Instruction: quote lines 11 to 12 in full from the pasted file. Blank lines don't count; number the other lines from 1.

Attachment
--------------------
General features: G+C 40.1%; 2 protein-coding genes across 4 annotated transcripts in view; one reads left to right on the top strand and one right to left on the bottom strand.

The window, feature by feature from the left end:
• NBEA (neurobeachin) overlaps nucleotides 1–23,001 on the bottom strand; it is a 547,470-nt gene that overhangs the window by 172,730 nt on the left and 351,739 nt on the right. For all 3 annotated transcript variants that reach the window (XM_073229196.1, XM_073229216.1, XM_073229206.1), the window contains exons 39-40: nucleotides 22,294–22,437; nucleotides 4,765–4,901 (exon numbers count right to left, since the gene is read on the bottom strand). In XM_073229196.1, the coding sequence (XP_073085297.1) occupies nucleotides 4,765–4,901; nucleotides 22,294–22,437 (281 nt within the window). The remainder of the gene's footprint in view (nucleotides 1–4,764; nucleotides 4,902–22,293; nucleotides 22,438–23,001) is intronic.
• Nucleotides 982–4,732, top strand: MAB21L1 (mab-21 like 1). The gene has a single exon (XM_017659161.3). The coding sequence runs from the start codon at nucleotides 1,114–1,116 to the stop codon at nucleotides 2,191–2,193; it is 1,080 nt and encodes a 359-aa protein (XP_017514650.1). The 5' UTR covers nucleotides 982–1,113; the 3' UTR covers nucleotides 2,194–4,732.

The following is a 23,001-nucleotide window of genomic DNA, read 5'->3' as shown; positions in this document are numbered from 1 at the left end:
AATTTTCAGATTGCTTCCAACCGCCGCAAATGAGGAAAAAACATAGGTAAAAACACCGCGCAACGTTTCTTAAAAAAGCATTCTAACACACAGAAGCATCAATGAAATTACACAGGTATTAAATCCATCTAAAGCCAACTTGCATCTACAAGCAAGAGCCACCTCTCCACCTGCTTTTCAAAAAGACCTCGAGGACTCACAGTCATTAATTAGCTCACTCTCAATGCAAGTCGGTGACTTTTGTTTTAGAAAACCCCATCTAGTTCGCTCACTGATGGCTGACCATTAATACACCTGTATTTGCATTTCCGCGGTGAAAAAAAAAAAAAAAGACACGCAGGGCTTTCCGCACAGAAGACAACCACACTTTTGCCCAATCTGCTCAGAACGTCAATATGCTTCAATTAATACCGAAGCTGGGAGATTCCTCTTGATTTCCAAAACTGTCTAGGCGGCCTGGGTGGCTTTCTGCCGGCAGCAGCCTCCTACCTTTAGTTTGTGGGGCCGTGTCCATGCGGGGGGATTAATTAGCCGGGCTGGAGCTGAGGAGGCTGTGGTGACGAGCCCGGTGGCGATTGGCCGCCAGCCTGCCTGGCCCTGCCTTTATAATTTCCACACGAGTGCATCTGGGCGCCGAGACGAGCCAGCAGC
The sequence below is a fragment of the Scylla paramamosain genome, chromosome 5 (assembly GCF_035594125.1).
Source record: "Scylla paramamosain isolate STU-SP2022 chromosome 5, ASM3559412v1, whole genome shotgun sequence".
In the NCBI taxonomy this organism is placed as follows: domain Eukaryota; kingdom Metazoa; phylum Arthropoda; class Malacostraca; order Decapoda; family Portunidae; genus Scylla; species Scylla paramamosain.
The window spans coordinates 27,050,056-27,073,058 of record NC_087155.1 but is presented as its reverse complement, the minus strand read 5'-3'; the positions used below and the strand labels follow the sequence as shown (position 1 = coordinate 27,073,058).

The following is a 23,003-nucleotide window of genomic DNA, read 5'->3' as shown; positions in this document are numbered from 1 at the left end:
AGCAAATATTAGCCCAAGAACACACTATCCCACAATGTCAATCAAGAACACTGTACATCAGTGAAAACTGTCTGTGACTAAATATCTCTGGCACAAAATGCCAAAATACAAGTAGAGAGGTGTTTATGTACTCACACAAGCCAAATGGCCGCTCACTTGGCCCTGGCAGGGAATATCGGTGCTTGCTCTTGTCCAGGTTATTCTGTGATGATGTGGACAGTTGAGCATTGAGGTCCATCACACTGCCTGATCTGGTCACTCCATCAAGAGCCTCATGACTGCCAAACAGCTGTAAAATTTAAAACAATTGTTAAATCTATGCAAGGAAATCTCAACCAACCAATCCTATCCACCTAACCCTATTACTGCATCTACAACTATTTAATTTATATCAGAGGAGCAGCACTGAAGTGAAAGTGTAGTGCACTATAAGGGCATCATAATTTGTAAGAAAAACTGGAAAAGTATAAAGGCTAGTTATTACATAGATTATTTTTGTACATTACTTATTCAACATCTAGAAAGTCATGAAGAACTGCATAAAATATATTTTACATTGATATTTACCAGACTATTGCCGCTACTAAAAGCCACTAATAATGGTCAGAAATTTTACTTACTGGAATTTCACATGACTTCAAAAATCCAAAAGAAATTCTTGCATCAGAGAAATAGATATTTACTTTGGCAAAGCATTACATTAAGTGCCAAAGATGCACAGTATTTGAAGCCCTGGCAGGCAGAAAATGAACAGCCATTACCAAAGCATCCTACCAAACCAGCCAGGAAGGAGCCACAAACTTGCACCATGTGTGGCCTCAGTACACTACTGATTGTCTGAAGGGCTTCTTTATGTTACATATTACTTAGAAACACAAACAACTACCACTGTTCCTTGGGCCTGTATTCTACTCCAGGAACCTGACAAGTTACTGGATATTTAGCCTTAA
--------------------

The following is a 23,003-nucleotide window of genomic DNA, read 5'->3' as shown; positions in this document are numbered from 1 at the left end:
AGCAAATATTAGCCCAAGAACACACTATCCCACAATGTCAATCAAGAACACTGTACATCAGTGAAAACTGTCTGTGACTAAATATCTCTGGCACAAAATGCCAAAATACAAGTAGAGAGGTGTTTATGTACTCACACAAGCCAAATGGCCGCTCACTTGGCCCTGGCAGGGAATATCGGTGCTTGCTCTTGTCCAGGTTATTCTGTGATGATGTGGACAGTTGAGCATTGAGGTCCATCACACTGCCTGATCTGGTCACTCCATCAAGAGCCTCATGACTGCCAAACAGCTGTAAAATTTAAAACAATTGTTAAATCTATGCAAGGAAATCTCAACCAACCAATCCTATCCACCTAACCCTATTACTGCATCTACAACTATTTAATTTATATCAGAGGAGCAGCACTGAAGTGAAAGTGTAGTGCACTATAAGGGCATCATAATTTGTAAGAAAAACTGGAAAAGTATAAAGGCTAGTTATTACATAGATTATTTTTGTACATTACTTATTCAACATCTAGAAAGTCATGAAGAACTGCATAAAATATATTTTACATTGATATTTACCAGACTATTGCCGCTACTAAAAGCCACTAATAATGGTCAGAAATTTTACTTACTGGAATTTCACATGACTTCAAAAATCCAAAAGAAATTCTTGCATCAGAGAAATAGATATTTACTTTGGCAAAGCATTACATTAAGTGCCAAAGATGCACAGTATTTGAAGCCCTGGCAGGCAGAAAATGAACAGCCATTACCAAAGCATCCTACCAAACCAGCCAGGAAGGAGCCACAAACTTGCACCATGTGTGGCCTCAGTACACTACTGATTGTCTGAAGGGCTTCTTTATGTTACATATTACTTAGAAACACAAACAACTACCACTGTTCCTTGGGCCTGTATTCTACTCCAGGAACCTGACAAGTTACTGGATATTTAGCCTTAA